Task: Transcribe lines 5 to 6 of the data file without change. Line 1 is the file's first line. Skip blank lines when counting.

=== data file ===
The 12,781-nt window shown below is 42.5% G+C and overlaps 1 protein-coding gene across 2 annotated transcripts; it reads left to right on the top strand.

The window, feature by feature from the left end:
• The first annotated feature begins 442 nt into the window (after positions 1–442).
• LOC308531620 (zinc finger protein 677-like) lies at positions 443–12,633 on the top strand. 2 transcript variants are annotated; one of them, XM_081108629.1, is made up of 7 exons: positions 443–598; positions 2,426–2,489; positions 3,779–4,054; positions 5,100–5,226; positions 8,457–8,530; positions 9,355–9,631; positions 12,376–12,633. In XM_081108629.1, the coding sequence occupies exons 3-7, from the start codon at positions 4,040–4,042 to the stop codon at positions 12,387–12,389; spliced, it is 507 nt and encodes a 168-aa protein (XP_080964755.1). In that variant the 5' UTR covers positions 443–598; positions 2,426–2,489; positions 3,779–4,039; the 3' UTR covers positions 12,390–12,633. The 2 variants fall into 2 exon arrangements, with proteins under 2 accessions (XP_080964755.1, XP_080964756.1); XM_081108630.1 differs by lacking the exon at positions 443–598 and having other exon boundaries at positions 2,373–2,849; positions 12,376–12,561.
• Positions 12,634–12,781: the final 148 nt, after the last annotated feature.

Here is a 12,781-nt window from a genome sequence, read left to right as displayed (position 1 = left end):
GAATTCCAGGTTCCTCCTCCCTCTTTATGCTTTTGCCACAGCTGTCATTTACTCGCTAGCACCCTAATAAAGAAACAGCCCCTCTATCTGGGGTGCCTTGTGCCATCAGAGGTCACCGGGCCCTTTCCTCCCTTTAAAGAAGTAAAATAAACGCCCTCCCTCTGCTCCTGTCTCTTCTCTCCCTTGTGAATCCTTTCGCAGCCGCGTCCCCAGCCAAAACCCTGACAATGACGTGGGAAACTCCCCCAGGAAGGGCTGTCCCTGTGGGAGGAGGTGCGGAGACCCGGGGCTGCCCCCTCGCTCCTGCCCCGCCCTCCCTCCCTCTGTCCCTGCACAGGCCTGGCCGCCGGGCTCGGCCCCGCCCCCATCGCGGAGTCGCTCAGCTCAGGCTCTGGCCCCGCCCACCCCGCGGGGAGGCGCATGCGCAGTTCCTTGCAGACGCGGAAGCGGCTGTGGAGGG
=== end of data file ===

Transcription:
• Positions 12,634–12,781: the final 148 nt, after the last annotated feature.

Here is a 12,781-nt window from a genome sequence, read left to right as displayed (position 1 = left end):